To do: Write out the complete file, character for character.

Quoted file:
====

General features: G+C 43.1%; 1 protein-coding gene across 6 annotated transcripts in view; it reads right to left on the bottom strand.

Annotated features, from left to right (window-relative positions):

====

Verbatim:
General features: G+C 43.1%; 1 protein-coding gene across 6 annotated transcripts in view; it reads right to left on the bottom strand.

Annotated features, from left to right (window-relative positions):